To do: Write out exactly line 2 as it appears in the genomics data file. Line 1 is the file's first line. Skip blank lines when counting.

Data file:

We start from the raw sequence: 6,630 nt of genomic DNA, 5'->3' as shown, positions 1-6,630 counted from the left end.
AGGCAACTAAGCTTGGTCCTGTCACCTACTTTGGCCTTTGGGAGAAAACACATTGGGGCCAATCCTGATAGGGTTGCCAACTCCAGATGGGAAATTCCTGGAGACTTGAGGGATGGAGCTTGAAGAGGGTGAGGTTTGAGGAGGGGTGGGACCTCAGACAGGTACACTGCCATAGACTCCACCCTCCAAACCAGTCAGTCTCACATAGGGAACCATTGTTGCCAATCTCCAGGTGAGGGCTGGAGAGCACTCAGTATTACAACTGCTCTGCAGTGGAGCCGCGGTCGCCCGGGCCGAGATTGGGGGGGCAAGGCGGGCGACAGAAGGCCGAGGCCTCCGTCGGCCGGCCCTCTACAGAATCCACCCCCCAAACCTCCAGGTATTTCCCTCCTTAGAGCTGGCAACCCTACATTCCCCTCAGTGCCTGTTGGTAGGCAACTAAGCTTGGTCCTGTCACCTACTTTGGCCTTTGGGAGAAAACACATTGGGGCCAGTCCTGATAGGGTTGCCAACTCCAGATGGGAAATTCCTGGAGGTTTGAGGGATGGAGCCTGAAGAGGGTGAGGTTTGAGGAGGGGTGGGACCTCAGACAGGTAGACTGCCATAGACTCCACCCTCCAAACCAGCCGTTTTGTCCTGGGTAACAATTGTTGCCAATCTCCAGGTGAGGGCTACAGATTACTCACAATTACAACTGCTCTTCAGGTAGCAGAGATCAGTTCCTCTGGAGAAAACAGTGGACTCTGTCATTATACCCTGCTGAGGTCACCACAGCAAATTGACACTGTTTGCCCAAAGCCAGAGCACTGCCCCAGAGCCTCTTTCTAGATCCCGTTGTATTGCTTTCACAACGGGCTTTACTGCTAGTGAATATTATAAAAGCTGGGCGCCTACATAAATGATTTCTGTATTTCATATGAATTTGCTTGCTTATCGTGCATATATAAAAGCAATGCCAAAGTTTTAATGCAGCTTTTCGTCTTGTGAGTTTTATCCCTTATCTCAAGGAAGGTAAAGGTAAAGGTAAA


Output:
AGGCAACTAAGCTTGGTCCTGTCACCTACTTTGGCCTTTGGGAGAAAACACATTGGGGCCAATCCTGATAGGGTTGCCAACTCCAGATGGGAAATTCCTGGAGACTTGAGGGATGGAGCTTGAAGAGGGTGAGGTTTGAGGAGGGGTGGGACCTCAGACAGGTACACTGCCATAGACTCCACCCTCCAAACCAGTCAGTCTCACATAGGGAACCATTGTTGCCAATCTCCAGGTGAGGGCTGGAGAGCACTCAGTATTACAACTGCTCTGCAGTGGAGCCGCGGTCGCCCGGGCCGAGATTGGGGGGGCAAGGCGGGCGACAGAAGGCCGAGGCCTCCGTCGGCCGGCCCTCTACAGAATCCACCCCCCAAACCTCCAGGTATTTCCCTCCTTAGAGCTGGCAACCCTACATTCCCCTCAGTGCCTGTTGGTAGGCAACTAAGCTTGGTCCTGTCACCTACTTTGGCCTTTGGGAGAAAACACATTGGGGCCAGTCCTGATAGGGTTGCCAACTCCAGATGGGAAATTCCTGGAGGTTTGAGGGATGGAGCCTGAAGAGGGTGAGGTTTGAGGAGGGGTGGGACCTCAGACAGGTAGACTGCCATAGACTCCACCCTCCAAACCAGCCGTTTTGTCCTGGGTAACAATTGTTGCCAATCTCCAGGTGAGGGCTACAGATTACTCACAATTACAACTGCTCTTCAGGTAGCAGAGATCAGTTCCTCTGGAGAAAACAGTGGACTCTGTCATTATACCCTGCTGAGGTCACCACAGCAAATTGACACTGTTTGCCCAAAGCCAGAGCACTGCCCCAGAGCCTCTTTCTAGATCCCGTTGTATTGCTTTCACAACGGGCTTTACTGCTAGTGAATATTATAAAAGCTGGGCGCCTACATAAATGATTTCTGTATTTCATATGAATTTGCTTGCTTATCGTGCATATATAAAAGCAATGCCAAAGTTTTAATGCAGCTTTTCGTCTTGTGAGTTTTATCCCTTATCTCAAGGAAGGTAAAGGTAAAGGTAAA